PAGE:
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on May 27, 2004
Although I don't know more than the average person about the Civil War, I've always had a sneaking suspicion that it is still with us somehow. Tony Horwitz's "Confederates in the Attic" confirmed that suspicion and in a most amusing, touching, and balanced way.
A War reenactor friend recommended I read the book. We were talking about the modern-day states rights concerns and he said that the debate had its origins at Fort Sumter. So, I picked up the book thinking it would simply be a survey of what I now know is called neo-Confederate thought. But I was more than a little bit thrilled to find that it was not just a sociological study, but also a travelogue-probably my favorite kind of book.
After returning to the States from an extended time abroad, Horwitz's childhood interest in the Civil War-and especially Rebels-was rekindled after a band of hardcore reenactors showed up in his yard on their way to a battlefield. Soon he began to tour the South visiting relevant War sites and interviewing the Confederate descendants that kept that cause's heritage alive. Horwitz's has an amazing gift for storytelling and it shines through in this book. He has an uncanny ability to come across mundanely interesting characters in his travels and to write their stories with an original verve.
The book is also balanced. Although he is a Yankee, Horwitz's affinity for the Rebels is evident. But he checks that affinity with a good dose of history and reality. He conveys the notion that the South's resentment of the North is not wholly unjustified, but actually often well placed. At the same time, though, he illustrates the willful naivete that makes Gods of Confederate generals and that forgets the Old South's uglier sides. Horwitz manages to do all this while highlighting not just the tragic, but also the fun and curious stories of the Civil War and its remnants today.
Every American should strive to learn a bit more about the War, and this is a great place to start. It's a fun, touching read that demonstrates why that chapter in our history is still important-and indeed still with us-today.
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on June 16, 1998
Confederates in the Attic is a good read, but the subtitle, Dispatches from the Unfinished Civil War, needs to be understood. This is not an exhaustive study of an issue, but snapshots taken on a journey around the edges; and, it is important to keep in mind, that the one taking the pictures chooses the subjects. In this case, it is the fringe subjects he has chosen. If you do keep that in mind, you can enjoy each snapshot without trying to make it fit into a bigger picture. This is not easy to do since it seems Horwitz himself forgets the dispatch philosophy and tries to bring a continuity to the work by tying it together under the theme of simmering southern racism and the dissenting opinions over the meaning of the Rebel batttle flag. Horwitz is at his best when he simply tells the story and lets it speak for itself. When he tries to extrapolate some greater theme, he gets into trouble. In a work this size, he can not exhaust a subject to present needed objectivity. He reminds me of the blind man grabbing the tail of an elephant and declaring the elephant is like a rope. Read this book like you're looking at the tail of the elephant and enjoy it for what it is--good stories, well told. But don't for a minute think you're viewing the whole elephant.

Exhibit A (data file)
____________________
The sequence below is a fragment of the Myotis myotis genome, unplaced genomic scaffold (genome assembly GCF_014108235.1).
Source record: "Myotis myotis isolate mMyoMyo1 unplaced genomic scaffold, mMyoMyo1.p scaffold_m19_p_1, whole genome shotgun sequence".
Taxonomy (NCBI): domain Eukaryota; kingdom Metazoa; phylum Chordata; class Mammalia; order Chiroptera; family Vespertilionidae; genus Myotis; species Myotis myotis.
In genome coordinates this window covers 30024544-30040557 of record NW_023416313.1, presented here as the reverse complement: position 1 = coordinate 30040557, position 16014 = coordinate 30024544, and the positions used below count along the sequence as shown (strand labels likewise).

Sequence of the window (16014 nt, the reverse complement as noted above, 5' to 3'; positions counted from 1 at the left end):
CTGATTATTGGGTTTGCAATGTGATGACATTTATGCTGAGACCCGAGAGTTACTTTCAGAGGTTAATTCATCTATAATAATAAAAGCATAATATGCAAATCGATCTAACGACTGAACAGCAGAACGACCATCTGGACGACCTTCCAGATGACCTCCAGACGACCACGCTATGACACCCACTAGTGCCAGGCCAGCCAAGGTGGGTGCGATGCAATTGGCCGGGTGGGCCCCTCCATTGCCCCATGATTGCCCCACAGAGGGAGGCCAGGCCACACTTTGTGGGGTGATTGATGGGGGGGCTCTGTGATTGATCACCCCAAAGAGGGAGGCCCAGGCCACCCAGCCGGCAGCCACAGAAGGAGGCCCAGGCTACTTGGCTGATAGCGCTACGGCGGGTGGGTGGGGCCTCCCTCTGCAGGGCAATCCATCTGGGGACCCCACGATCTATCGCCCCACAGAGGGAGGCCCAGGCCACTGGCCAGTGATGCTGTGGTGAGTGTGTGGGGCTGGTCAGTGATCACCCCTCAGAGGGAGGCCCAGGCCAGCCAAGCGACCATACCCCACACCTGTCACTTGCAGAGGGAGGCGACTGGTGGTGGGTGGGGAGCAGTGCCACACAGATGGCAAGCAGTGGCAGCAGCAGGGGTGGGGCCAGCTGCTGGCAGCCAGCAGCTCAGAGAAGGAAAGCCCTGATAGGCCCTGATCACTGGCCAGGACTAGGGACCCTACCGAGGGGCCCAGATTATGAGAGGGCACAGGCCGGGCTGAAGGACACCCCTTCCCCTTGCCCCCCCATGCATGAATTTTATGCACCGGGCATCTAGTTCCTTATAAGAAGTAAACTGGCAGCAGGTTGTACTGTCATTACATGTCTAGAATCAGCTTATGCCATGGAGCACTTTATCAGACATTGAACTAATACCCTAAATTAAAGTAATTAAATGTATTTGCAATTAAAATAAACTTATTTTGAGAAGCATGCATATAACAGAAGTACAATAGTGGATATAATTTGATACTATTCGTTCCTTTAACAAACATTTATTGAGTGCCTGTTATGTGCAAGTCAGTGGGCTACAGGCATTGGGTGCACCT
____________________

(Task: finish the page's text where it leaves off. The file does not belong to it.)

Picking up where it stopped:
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on February 8, 2000
This book started strong, keeping me rapt, but dragged at the end. Unlike a lot of the previous reviewers, I thought the emphasis on reënactment was rather dull. More interesting were Horwitz's conversations with Shelby Foote and Lee Collins, the HPA president in Atlanta. Collins made a great point when he said the Stars and Stripes flew over slavery for 80 years, while the battle flag never did. I also disagree with other Southerners that this book was totally biased. Sure it was written by a bleeding-heart Yankee, but I thought he did a fairly good job of keeping his personal views quiet, with a few notable exceptions.
I must warn Yankees, however, that this book doesn't really give a great example of what you should expect to encounter when you come to the South. Yes, Southerners take pride in being Southern and honor their Confederate heroes, but it's not as immediate a concern to most people as Horwitz would have you believe. Southerners mainly just don't like always being portrayed by the Northern media as rednecks and racists, when the North has just as many of both. Often this is why we hold dear our Confederate heritage as a kind of fraternal solidarity-bloc to fend off Northern bias.